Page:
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They Were Caught In Our Old Street Pics...

oldMohawk

master brummie
Platform 6 at Snow Hill station in 1962 and that young train-spotter looks slightly sad probably because '5025 Chirk Castle' is pulling the train when he was hoping to spot another 'namer' he did not have in his book. When I was young, I often wore sandals like he is wearing.
Platform6Snowhill1962.jpg
 

Radiorails

master brummie
The pic has to be dated between 1948 and 1963. Her home sheds were, post nationalization, Bristol (Bath Road), Oxford and the last Hereford. I believe the pic might be when she was at Hereford as she does not appear to be on a 'crack' express run.
Since I retired from paid work I have always worn sandals. I have three pairs. I do have a shoes for special occasions. :D
Sandals keep your feet more warm than shoes in winter I find.
 

oldMohawk

master brummie
"Shall we buy one? that new BBC2 channel has clearer pictures but I suppose we'll need a new aerial".
bristolrd1960s.jpg
The buildings at 814 Bristol Road still exist but small television shops soon went out of business when large stores such as Comet opened nearby in the late 1960s
Capture_814.JPG
 

Eric Gibson

master brummie
That railway station pic Alan, I don't think Hereford Station was ever that big, I recall travelling from there back to Brum in the late fifties and I think it was only a small station. (I could be wrong)
 

oldMohawk

master brummie
I notice the shop on the right in the top pic in post 2203 has the word 'Co-Operative' on it's front but the shop does not look like a Co-Op so it must have changed before the 1960s.
 

Radiorails

master brummie
That railway station pic Alan, I don't think Hereford Station was ever that big, I recall travelling from there back to Brum in the late fifties and I think it was only a small station. (I could be wrong)
Hello Eric,
I was not suggesting the picture was Hereford, it is quite clearly Snow Hill. I travelled from Hereford a few times myself. My suggestion was that the time of the pic was when she was shedded at Hereford.
 

Eric Gibson

master brummie
Sorry Alan, I misunderstood your post, I wouldn't know Snow Hill, don't think I've ever been inside the station, when we were kids we travelled from Perry Bar or New Street and once I think from Moor Street.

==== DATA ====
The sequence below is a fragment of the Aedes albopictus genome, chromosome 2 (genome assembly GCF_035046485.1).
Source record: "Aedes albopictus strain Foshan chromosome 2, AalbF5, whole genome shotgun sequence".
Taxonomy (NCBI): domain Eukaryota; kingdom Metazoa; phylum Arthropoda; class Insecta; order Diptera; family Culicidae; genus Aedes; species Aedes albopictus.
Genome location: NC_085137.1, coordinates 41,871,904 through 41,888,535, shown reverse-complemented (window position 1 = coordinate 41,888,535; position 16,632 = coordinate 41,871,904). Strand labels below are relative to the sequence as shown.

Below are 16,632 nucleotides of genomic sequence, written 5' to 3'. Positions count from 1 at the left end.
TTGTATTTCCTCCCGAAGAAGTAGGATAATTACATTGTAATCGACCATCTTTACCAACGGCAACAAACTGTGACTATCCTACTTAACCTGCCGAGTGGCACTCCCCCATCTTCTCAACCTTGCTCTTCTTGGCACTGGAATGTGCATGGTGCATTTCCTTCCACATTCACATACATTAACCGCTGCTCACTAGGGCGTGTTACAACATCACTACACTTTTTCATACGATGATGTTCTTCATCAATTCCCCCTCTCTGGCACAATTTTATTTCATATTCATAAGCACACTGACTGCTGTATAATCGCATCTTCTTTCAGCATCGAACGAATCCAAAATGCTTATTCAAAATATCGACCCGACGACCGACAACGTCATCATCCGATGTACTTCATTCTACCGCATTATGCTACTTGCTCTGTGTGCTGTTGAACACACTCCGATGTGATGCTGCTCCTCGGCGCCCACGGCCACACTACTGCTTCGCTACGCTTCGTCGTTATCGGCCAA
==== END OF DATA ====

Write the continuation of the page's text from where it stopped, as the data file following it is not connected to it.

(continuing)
DavidGrain

master brummie
I notice the shop on the right in the top pic in post 2203 has the word 'Co-Operative' on it's front but the shop does not look like a Co-Op so it must have changed before the 1960s.
This would presumably have been a TASCOS shop rather than a Birmingham Co-op shop so that would explain differences in style.
 

oldMohawk

master brummie
You are correct David, here is a pic of that Co-op when it was presumably trading.
Tasco on Bristol Rd.jpg
It looks like the shop on the left was not Alex Owen when this photo was taken.
 

Radiorails

master brummie
The pic in post 2203 of Alex Owen, a tv shop as has been mentioned, is set back from the pavement and looks very much like it is a newsagents. In the pic, post 2210, there appears to be another Co-Op two doors further along the street and even possibly a third two doors further on. The vertical patterned shop names suggest it. It was suggested that they did not look look Co-Ops shops and I have some agreement there, .......................
however, I have since discovered that this style shop name was a modern version of TASCOS shop names and the pic in question is sated as in Selly Oak - see Post 4 of the TASCOS thread. (which has got cluttered with BCS pictures).
 
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oldMohawk

master brummie